From Search Engines to Sidewalks?

            <img srcset=" 1x, 2x, 3x" src="" border="0" title="" alt="" width="650" height="" /><em>Yet what has drawn the most concern and curiosity with regards to Quayside is a uniquely 21st-century feature: a data-harvesting, wifi-beaming &ldquo;digital layer&rdquo; that would underpin each proposed facet of Quayside life. According to Sidewalk Labs, this would provide &ldquo;a single unified source of information about what is going on&rdquo;&mdash;to an astonishing level of detail&mdash;as well as a centralized platform for efficiently managing it all.</p></em><br /><br /><p>While tech companies struggle to discover the new way to get into a glimpse into our daily habits, attempting to discover how and where we spend our time and money, Alphabet might just brought upon the &lsquo;<em>Truman Show</em>&rsquo; approach to marketing.&nbsp;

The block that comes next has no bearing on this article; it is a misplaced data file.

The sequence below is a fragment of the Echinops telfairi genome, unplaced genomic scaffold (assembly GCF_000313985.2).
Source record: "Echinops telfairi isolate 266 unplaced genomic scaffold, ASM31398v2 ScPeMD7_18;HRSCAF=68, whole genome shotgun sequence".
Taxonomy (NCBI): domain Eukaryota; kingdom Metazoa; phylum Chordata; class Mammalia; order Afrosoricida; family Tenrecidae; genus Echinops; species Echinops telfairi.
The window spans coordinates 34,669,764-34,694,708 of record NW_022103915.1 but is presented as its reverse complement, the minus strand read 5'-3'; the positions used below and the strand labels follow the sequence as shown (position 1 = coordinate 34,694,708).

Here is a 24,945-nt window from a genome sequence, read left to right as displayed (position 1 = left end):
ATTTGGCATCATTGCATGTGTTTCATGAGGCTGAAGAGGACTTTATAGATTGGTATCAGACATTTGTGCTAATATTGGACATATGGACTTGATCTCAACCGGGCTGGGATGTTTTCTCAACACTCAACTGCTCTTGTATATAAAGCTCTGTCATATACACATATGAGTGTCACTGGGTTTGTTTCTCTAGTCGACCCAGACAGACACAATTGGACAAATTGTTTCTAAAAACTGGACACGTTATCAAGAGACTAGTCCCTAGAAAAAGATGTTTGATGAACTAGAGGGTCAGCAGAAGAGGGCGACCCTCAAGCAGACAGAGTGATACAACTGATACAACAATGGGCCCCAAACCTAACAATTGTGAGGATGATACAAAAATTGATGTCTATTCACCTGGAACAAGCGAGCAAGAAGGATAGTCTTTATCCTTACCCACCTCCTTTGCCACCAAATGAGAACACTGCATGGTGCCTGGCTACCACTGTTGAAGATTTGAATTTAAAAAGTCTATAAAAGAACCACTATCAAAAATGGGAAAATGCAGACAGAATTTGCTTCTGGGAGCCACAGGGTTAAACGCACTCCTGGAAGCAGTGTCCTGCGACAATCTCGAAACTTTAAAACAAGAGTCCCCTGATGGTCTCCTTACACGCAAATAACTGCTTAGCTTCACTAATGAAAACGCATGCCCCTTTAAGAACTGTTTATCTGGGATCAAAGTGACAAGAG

With Sidewalk Labs, a subsidiary of Alphabet, announcing its first ever Urban Development in Toronto earlier this year, it is no surprise that tech companies have begun to switch gears from the device in your hand to the city as . With tech giants turning Architecture into a tool for data collection and such data then becoming the perspective in which the Architecture is critiqued, what does that spell for us the discipline at large?  Beyond our discipline, if every decision is based on its ability to produce more data, how does that impact public and private privacy and freedom of choice? What would the pop-up add equivalent become if it is capable of leaving the digital screen and becoming an urban phenomenon and where would the close butt...

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